It also means they need to feel they can speak up directly to other people in their team when it comes to managing interpersonal conflict and incivility at work. Interpersonal conflict and some elements of incivility (think of those thoughtless acts we are all capable of committing) is normal when it comes to working with other people, especially when peak workload periods hit and when stress levels are high. Sometimes people will feel offended or excluded without us intending that they do, or we might misinterpret others communication or actions. When people don’t feel they can speak up and address these issues directly, they fester and become worse, often leading to claims of inappropriate conduct, and bullying and harassment downstream.

In order to mitigate psychosocial risk, psychological safety is an essential ingredient. In fact, I would argue that it needs to come first. This is because it enables the eyes and ears of the organisation – its people on the front line – to identify what risks exist and where they are occurring….and I would also add, for whom! There is no objective standard against which to judge that people won’t be impacted by work-related factors – stress is a subjective response after all, and the only way to really know if people are experiencing stress is to ask them: Better still, is for them to feel safe to tell you. Trying to predict how job demands, stress associated with peak workloads, or interpersonal conflict will impact on people is like reading a crystal ball unless we are inviting people to speak up about their personal experiences at work and listening to their individual needs.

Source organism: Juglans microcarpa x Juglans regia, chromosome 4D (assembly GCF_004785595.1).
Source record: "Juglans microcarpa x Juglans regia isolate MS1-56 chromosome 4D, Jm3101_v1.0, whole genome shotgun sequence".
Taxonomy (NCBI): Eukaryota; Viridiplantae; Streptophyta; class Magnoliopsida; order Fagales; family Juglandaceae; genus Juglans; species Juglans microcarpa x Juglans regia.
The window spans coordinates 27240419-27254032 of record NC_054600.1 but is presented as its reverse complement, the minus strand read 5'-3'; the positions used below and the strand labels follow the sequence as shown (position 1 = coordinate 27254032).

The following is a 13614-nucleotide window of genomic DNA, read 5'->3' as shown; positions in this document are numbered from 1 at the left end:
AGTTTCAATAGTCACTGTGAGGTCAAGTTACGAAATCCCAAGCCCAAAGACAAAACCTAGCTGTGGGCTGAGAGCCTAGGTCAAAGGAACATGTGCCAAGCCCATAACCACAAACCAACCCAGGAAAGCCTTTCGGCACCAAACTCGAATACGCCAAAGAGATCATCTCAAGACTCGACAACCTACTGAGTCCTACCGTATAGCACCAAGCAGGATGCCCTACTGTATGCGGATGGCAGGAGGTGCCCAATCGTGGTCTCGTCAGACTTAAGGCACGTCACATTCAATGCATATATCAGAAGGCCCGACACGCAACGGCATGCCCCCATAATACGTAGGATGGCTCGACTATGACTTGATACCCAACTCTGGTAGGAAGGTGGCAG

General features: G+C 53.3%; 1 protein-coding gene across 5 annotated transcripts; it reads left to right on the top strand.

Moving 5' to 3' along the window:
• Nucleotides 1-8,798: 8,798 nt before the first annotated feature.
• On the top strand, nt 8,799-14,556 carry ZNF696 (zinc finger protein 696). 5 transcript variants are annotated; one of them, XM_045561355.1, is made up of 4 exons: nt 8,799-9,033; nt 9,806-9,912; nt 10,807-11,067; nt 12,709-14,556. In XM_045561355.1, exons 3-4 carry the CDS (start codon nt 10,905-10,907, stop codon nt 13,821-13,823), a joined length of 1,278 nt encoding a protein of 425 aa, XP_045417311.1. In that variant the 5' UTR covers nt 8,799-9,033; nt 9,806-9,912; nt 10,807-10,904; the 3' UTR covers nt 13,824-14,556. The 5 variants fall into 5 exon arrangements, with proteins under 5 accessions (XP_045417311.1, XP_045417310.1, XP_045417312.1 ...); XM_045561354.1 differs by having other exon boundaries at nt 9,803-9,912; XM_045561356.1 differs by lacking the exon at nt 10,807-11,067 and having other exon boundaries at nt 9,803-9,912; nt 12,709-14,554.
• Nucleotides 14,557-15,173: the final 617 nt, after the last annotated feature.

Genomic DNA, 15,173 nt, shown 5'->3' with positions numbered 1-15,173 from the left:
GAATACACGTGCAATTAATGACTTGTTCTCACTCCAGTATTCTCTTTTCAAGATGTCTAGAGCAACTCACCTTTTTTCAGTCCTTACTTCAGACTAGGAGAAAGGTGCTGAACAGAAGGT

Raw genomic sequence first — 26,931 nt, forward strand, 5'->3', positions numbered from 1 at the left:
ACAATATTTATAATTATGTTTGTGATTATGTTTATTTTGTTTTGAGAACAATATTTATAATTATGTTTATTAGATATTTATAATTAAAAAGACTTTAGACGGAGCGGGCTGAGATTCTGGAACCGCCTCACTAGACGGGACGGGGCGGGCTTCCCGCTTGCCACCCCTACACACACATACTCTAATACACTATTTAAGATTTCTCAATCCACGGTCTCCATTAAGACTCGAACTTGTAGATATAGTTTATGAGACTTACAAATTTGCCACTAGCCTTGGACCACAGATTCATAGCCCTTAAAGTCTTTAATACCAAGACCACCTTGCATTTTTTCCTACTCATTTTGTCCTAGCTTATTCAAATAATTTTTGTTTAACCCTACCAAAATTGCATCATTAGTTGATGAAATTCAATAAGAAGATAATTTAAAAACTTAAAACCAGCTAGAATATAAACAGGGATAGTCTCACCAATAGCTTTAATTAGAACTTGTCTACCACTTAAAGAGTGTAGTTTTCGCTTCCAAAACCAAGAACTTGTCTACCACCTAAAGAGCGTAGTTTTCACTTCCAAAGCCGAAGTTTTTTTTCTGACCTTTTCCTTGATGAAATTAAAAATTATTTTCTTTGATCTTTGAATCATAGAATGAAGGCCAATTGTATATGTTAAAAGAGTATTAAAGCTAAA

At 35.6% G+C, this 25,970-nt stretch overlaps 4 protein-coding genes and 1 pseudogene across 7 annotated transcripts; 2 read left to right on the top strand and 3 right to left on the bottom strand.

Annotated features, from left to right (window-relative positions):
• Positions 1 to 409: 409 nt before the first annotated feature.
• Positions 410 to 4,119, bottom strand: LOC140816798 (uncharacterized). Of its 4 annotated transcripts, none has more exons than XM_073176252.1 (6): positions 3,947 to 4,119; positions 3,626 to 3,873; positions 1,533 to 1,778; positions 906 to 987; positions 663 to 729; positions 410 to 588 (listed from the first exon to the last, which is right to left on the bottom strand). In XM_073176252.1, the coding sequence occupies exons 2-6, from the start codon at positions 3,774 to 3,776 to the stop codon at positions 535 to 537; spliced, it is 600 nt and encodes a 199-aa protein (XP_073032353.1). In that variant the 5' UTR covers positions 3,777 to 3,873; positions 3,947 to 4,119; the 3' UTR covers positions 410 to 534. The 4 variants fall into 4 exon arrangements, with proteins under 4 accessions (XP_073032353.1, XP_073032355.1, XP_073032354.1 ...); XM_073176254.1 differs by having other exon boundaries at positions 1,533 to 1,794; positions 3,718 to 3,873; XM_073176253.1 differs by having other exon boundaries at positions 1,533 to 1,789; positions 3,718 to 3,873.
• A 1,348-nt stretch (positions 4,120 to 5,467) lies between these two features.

Beyond providing a conduit for critical risk-related information to travel up through an organisations’ hierarchy, psychological safety also empowers people to manage their own risk, speaking up directly to others when they need to. Of course, these conversations can be exceedingly tricky, and both people and their managers need advanced skills in how to provide and respond to feedback, but luckily these are skills that we can all learn. This also means that if organisations are serious about prevention, they need to get serious about training their people with the skills that are required to build a psychologically safe workplace environment. This means building a workplace that is characterised by open, honest, candid, but extremely valuable communication, which is occurring downwards, across, and upwards throughout the organisational structure.

Professor Brock Bastian


Professor Brock Bastian is an internationally acclaimed researcher, author, speaker, who has spent the last 20 years seeking to understand the various social and cultural factors that impact on mental health, wellbeing, and decision-making.